Unsteady ground: The Footprints performance at ADF
In recent years, ADF has offered a performance (previously called Past/Forward) that gives its students a chance to be a part of both new works by emerging choreographers, and the resetting of classic repertory, such as Merce Cunningham’s Inlets 2, Jerome Robbins’ West Side Story Suite, and Laura Dean’s Infinity. This year, the program (renamed Footprints), features world premieres by three contemporary artists at various stages of their careers: Helen Simoneau, Jodi Melnick, and Reggie Wilson.
Though each dance was characterized by a different style and overall feeling, the works shared a great deal. First, all seemed to be designed to maximize performance opportunities for the ADF dancers—the casts featured 20 dancers, give or take a few. This made for a very full stage and the need for “crowd management.” A great deal was made of walking and running as a transition from one section to the next; sometimes the walking and running was the section. In large part, it appeared the choreographers embraced this “crowdedness” as a theme. Patterns emerged: Out of the blur of bodies, a few emerged as the focus; the large group watched as a solo or small group danced; a single dancer cut through the unison field; the group danced or posed together before erupting into a riot of movement, each dancer on her own.
Helen Simoneau’s all-female cast for Paper Wings wore dark blue skirts and shirts in shades of purple; the consistent costuming unified the group, while the variation in hue and body type marked this as a crowd of individuals. The work, out of necessity or design, did not have the crispness of many of Simoneau’s other works for smaller groups, or the precision of both large and small gesture. Rather, this dance had blurry edges, a constantly shifting patterning rippling through the dancers’ movements. Though there were sharper small group moments, characterized by Simoneau’s sensual groundedness and punctuated by more explosive bursts from arms and legs, the images that have stuck with me involve the full group. These moments suggest images from the natural world: the dancers pour down the diagonal into the corner, a rushing current, and then roll back, their legs undulating in the air like seaweed. Or, the dancers roll back and forth over their knees, catching momentum, and working their way into a jump, roll, and jump again. They join up with different groups—now rolling one way, now pausing, now rolling the other way—creating an uneven visual surface that suggests sunlight glinting through an active sea.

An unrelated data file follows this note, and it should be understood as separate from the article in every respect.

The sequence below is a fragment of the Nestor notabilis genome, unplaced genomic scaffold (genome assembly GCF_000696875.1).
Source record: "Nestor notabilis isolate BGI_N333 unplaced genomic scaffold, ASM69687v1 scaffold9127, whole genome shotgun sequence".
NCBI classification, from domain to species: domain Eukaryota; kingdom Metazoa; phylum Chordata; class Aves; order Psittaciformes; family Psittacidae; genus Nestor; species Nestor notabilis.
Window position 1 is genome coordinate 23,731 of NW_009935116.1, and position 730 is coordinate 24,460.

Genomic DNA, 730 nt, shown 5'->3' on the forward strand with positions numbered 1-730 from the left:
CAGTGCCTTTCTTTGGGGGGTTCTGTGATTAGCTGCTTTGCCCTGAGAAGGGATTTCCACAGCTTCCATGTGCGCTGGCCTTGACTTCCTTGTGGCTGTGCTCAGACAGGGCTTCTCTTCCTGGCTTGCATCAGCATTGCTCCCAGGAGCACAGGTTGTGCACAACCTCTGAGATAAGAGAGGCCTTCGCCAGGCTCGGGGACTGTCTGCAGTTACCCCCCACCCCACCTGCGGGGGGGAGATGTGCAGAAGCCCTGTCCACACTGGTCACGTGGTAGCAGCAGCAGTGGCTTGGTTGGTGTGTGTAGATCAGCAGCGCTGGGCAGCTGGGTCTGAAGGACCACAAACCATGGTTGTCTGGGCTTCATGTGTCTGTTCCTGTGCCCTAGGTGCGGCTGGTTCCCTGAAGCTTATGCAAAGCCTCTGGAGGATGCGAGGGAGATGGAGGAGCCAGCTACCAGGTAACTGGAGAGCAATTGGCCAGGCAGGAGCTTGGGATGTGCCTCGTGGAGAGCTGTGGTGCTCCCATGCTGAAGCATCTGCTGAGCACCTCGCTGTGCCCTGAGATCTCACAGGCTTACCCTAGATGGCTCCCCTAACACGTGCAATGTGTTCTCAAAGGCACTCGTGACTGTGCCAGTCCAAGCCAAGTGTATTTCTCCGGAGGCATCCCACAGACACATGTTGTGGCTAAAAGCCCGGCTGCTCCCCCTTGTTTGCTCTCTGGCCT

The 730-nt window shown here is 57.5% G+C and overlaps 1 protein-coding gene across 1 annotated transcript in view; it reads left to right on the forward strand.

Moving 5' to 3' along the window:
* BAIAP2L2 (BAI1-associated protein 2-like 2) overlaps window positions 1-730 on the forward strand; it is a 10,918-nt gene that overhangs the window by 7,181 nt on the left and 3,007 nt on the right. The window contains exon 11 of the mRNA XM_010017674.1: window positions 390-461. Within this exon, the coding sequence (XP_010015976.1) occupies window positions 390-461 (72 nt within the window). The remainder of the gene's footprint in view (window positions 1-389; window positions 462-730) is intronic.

Other moments did not hold my attention as well, particularly a section in which the dancers—alone or with small groups—walked matter-of-factly forward, then rolled into a reclining pose at the front of the stage, freezing in a posture of semi-alertness. The raised heads, flexed feet, knees halted in mid-fall were intriguing, but the static-ness of the section and lengthy repetition of the idea lost my interest. There was also a great deal of purposeful watching in this dance, but I could not find the purpose. Sometimes the dancers watched each other, sometimes they fixed their eyes outwards, above the audience. As the dance ended, they looked around at each other, seeming a bit lost, or bewildered.
The aesthetic was decidedly quirkier in Jodi Melnick’s The Darling Divide. For the most part, Melnick used the group in a different way than Simoneau and Wilson. This stop-and-go dance brought us a sparer stage, with pairs or small groups dancing, posing, and then abruptly walking off. The sequencing seemed almost random, with no discernable connection between the groups of dancers. The dynamic was mostly constant and quiet, with little theatricality in the dancers’ demeanor. Melnick did not direct the audience’s attention to some of the more interesting moments (surely an aesthetic choice); everything seemed to be weighted equally, and felt a little flat. I’m not usually one for theatricality, but the dancers didn’t ask for me to care about them, and I found I didn’t. The end did bring me in a bit more, as the dancers jumped and caught each other, jumped and caught, before leaving a pair of women lying on the stage, their ponytails undone. It was a moment tinged with sadness, loneliness—the first emotional connection I felt to the work.
Reggie Wilson’s Akulalutho was the most energetic and dynamic of the night. His explosive movement, a fusion of African, African-American, and contemporary styles, showcased the stamina and power of his cast well. However, the dance was a clear demonstration of a shortcoming that all three works shared—too many ideas, and not enough time to hone and edit them down to a strong dance. There were many potentially interesting movement ideas in Akulalutho—enough for a few dances, in fact. It became tiresome to see each new seemingly separate idea added in, one more bead on the choreographic strand.
On the whole, I found that the concert felt a bit sprawling, a little unwieldy, without the grounding presence of the more classic repertory works included in recent years. Not because the classic choreographers had better things to “say,” but rather more time to shape a clearer expression and find their balance.
The ADF season concludes with the Mark Morris Dance Group performing July 27-28 at the Durham Performing Arts Center.